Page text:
Cheney Free Press -


Unified Olympic Korea offers hope, if somewhat tainted by reality

Write to the Point


February 15, 2018

Like many people watching the Pyeongchang Winter Olympics opening ceremony Friday night, I felt some pride and a sense of hopefulness during the entry of the unified Korean team.

South and North Korean athletes marching together, under the same flag and joining to light the Olympic cauldron was inspiring given their history — one beginning with bloodshed and since filled with animosity and mistrust. In light of recent events, not only between the two Koreas but also North Korea and the U.S., it served as an illustration of the possibilities if only common individuals could get together and find a resolution to differences.

But then of course, it’s seldom the common folk doing the talking. It’s our leaders, who often find it hard to put aside differences and past disagreements, favoring posturing and confrontation over discussion, compromise and resolution.

Not that I would refer to the 1950-1953 conflict called the Korean War — which has never officially ended — as a “disagreement.” Far from it.

Nor would we want to compromise and allow North Korea to continue it’s mistreatment of its own citizens under the leadership of the family Kim. Turning a blind eye to starvation, incarceration and enslavement for such offenses as complaining about the lack of food, deprivation of information from the outside world and siphoning off of resources to enrich the “Dear Leader” should never be acceptable — from any nation.

All of this was in the back of my mind as I watched Friday’s opening ceremonies, creating a mental tug-of-war between a desire for the start of a better future for the Koreas — and indeed the world — and a skepticism that anything productive will truly come from the effort. It was sort of a personal battle between heart and mind.

Because, no matter how much we think sports are free of politics, we know better. Just think back to President Donald Trump’s confrontation with black National Football League players refusing to stand for the national anthem.

One of Webster’s definitions of politics is “the total complex of relations between people living in society.” Unfortunately, sports falls into that complex, and maybe no more so than the Olympics.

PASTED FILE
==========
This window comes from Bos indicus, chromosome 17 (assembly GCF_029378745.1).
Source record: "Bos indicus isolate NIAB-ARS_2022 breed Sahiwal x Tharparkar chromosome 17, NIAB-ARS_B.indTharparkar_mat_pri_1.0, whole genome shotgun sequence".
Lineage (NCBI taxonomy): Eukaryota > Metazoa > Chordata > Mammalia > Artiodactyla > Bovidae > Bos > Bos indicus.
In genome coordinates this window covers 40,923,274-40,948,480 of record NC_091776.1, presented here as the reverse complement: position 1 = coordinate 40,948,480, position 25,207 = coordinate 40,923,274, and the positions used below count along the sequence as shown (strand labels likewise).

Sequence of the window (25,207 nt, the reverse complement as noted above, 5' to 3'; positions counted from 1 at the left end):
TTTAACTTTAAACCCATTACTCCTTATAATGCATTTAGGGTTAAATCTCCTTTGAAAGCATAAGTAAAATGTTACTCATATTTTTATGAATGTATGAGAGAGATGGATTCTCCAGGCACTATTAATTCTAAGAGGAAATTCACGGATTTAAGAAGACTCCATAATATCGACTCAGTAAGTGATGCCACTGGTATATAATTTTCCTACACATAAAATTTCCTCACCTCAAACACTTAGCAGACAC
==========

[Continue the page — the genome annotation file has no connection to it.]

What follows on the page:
The juxtaposition of Nazi Germany’s belief in the supremacy of a pure, white Aryan society vs. the dominance of black U.S. athlete Jesse Owens in the 1936 Olympics in Berlin. The Black Power salute of Olympians Tommie Owens and John Carlos on the medal podium at the 1968 Games in Mexico City.

The slaughter of Israeli athletes in Munich in 1972. The U.S. boycott of the Soviet Union summer games in 1980, and the Soviets follow up boycott of the Los Angeles Olympics in 1984.

Looking at all of this, it’s easy to see the potential political aspects of the unified Korea gesture in Pyeongchang. The skeptical, even miniscule part of me that is cynical, wouldn’t be surprised to find North Korea leader Kim Jong Un using the gracious gesture from the South and the international Olympic committee to further his regime’s control over its people or enhancing his standing among the community of nations.

And it wouldn’t surprise me to see our own “dear leader” firing back angry, juvenile, boastful counterattacks via Twitter.

Now I’m getting cynical.

Maybe none of this will happen. One can only hope and pray for more rational, calmer and gracious heads somewhere to prevail.

Despite all of the partisan shouting from the extremes, I know there are pragmatists out there.

But if it does happen, let’s also hope that the common folk of North and South Korea, indeed the U.S. and the rest of the world, will see these individuals for what they are — blustery fools. Dangerous blustery fools, no doubt, but fools nonetheless, much like the rabbit and the bear in Dr. Seuss’s “The Big Brag.”

Real progress, real resolution of differences and final unification under the banner of brotherhood can only begin with the rest of us.

John McCallum can be reached at


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